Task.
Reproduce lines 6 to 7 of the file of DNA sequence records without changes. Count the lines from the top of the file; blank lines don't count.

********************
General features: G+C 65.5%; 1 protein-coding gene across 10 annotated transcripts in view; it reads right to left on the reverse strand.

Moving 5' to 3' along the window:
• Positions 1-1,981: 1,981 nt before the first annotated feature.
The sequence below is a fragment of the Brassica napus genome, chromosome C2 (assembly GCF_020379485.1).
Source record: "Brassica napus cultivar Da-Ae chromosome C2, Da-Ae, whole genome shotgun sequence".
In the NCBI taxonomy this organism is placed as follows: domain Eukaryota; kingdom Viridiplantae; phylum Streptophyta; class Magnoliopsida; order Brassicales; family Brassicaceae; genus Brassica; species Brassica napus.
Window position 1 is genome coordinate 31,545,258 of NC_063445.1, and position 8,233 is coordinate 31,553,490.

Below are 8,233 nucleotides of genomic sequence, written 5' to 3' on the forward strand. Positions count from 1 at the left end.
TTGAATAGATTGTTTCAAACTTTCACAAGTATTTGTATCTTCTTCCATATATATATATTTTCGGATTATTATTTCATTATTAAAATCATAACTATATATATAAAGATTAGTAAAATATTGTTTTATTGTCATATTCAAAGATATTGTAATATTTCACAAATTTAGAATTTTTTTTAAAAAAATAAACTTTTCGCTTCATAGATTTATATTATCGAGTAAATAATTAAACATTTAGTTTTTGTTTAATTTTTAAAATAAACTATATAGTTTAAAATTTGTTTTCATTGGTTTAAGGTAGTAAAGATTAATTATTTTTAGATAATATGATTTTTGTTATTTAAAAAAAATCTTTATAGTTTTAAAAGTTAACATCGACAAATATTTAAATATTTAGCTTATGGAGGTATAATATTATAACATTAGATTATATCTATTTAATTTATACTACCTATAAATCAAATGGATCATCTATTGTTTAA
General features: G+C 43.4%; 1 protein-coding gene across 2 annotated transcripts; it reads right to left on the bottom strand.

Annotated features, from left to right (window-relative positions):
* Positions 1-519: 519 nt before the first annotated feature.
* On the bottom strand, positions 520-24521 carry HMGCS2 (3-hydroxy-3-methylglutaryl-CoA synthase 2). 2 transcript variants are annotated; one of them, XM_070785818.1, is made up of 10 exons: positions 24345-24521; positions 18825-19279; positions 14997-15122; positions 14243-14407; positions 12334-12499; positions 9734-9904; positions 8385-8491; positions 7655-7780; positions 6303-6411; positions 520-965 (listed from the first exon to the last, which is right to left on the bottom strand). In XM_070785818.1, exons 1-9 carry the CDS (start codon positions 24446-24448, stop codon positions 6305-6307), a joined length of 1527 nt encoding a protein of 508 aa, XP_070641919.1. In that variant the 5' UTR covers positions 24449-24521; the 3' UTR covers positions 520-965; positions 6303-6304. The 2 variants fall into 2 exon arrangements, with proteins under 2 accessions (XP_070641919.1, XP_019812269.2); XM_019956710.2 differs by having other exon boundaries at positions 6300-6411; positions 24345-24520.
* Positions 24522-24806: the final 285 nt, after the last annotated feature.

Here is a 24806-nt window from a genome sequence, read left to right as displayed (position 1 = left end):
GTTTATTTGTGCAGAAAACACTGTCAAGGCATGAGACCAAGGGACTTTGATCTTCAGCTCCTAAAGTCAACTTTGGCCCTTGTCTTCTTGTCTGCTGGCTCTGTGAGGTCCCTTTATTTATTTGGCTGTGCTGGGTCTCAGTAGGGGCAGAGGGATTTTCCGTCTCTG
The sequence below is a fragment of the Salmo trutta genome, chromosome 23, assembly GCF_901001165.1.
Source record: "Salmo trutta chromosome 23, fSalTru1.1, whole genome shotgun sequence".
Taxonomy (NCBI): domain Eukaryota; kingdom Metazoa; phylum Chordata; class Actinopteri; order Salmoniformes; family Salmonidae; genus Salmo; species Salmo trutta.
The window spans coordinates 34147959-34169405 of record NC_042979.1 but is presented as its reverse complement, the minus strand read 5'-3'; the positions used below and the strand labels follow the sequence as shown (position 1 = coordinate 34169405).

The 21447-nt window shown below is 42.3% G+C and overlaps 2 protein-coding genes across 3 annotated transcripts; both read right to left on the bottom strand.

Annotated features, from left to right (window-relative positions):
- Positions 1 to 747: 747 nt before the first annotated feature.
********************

In the NCBI taxonomy this organism is placed as follows: domain Eukaryota; kingdom Viridiplantae; phylum Streptophyta; class Magnoliopsida; order Brassicales; family Brassicaceae; genus Brassica; species Brassica napus.
Window position 1 is genome coordinate 31,545,258 of NC_063445.1, and position 8,233 is coordinate 31,553,490.